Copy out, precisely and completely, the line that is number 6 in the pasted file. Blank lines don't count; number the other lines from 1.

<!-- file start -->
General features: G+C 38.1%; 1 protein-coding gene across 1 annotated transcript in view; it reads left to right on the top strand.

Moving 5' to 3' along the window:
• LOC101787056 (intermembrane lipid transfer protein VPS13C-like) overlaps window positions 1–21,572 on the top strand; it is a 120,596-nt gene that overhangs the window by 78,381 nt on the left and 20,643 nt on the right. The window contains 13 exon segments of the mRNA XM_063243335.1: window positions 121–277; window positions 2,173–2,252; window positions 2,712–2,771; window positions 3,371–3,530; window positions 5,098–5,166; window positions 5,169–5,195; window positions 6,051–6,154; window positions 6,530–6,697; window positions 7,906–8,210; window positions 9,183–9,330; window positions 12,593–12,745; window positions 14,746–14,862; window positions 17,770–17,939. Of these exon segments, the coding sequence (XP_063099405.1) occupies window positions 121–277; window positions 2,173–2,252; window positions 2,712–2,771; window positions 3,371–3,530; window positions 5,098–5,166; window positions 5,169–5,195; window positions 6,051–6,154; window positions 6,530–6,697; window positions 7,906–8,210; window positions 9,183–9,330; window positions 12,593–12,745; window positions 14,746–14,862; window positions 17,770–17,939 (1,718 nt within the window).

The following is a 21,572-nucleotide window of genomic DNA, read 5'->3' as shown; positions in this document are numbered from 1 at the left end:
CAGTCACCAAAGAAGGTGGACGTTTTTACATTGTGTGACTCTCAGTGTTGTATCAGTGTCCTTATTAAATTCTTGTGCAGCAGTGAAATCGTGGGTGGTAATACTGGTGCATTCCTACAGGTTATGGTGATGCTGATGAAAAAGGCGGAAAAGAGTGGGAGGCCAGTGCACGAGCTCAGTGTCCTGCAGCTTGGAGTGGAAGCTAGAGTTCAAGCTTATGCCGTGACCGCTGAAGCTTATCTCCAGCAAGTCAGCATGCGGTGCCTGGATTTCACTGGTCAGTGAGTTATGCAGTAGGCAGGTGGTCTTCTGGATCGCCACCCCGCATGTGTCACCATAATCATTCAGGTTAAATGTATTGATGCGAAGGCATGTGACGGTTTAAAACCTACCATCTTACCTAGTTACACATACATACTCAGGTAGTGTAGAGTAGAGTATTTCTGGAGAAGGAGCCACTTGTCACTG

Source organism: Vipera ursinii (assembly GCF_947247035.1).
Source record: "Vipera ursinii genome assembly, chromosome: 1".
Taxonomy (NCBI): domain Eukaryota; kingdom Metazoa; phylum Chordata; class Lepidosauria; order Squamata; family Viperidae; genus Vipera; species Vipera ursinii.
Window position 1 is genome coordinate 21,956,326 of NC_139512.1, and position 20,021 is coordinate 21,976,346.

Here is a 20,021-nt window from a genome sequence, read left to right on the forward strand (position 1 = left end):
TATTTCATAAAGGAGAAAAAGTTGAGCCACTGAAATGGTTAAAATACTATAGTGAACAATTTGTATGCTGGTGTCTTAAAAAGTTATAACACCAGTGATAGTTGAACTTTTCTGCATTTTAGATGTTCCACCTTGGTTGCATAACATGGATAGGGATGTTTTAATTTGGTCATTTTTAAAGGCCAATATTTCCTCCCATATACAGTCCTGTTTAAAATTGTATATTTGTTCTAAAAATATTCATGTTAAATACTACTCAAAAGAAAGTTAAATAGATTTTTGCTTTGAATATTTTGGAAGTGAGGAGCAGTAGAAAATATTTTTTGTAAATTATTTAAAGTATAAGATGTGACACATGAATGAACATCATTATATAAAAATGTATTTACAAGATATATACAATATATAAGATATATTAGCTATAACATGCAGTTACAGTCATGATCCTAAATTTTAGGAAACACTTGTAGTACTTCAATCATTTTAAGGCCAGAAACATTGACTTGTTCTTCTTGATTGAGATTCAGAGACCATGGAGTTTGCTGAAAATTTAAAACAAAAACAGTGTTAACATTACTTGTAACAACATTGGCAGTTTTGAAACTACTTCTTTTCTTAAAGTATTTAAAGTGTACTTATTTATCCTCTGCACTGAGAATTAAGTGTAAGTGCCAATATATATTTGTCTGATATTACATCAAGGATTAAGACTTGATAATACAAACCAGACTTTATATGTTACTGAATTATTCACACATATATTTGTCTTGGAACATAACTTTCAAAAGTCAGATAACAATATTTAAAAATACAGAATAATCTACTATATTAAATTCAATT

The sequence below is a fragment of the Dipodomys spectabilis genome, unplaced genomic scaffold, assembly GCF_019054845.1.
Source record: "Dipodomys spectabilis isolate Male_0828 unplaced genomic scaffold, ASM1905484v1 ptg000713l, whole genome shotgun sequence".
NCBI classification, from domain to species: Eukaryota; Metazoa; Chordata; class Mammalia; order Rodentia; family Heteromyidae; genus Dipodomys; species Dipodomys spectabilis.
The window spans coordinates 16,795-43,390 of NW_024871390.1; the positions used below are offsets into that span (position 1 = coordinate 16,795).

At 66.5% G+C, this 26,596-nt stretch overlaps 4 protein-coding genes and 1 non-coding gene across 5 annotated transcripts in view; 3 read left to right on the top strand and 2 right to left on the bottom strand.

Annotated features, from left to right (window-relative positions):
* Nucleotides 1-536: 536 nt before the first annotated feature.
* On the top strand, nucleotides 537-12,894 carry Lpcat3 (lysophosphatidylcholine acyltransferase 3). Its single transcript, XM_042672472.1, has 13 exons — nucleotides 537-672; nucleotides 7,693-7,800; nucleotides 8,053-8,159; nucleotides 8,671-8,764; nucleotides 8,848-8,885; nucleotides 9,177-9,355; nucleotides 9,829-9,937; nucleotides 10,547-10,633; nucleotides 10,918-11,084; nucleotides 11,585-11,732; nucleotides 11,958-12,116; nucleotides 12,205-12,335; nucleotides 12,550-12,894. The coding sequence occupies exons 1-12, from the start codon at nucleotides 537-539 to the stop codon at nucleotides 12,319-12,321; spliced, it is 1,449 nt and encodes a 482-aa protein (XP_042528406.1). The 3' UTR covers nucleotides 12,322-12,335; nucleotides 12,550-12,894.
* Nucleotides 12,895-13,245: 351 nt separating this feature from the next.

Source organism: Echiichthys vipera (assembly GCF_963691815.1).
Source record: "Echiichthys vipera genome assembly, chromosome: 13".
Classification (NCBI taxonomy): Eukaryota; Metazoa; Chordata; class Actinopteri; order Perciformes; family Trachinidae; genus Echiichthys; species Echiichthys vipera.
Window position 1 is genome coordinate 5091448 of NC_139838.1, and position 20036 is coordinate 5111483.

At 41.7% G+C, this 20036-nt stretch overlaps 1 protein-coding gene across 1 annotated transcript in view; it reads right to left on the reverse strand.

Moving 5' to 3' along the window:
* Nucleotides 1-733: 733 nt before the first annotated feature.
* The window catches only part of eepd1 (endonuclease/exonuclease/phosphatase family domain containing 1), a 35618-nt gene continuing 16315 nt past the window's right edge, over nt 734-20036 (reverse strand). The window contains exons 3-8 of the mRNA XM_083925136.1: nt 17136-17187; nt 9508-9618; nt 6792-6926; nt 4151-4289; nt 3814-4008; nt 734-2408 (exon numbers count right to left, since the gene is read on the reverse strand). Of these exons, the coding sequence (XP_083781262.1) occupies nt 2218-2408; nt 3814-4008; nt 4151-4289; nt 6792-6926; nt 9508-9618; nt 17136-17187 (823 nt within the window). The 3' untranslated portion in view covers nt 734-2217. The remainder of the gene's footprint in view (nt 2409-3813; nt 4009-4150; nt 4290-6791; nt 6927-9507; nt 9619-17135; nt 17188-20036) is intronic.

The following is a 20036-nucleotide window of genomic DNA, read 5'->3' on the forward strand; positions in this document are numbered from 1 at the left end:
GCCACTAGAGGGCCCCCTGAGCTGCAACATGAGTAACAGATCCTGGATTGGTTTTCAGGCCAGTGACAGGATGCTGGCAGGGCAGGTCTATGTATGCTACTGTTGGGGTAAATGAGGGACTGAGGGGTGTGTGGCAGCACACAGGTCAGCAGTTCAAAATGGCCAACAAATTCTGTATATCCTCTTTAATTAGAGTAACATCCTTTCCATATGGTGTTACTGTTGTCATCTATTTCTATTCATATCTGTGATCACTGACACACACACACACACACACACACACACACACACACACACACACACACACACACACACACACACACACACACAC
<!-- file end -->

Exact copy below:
Source organism: Vipera ursinii (assembly GCF_947247035.1).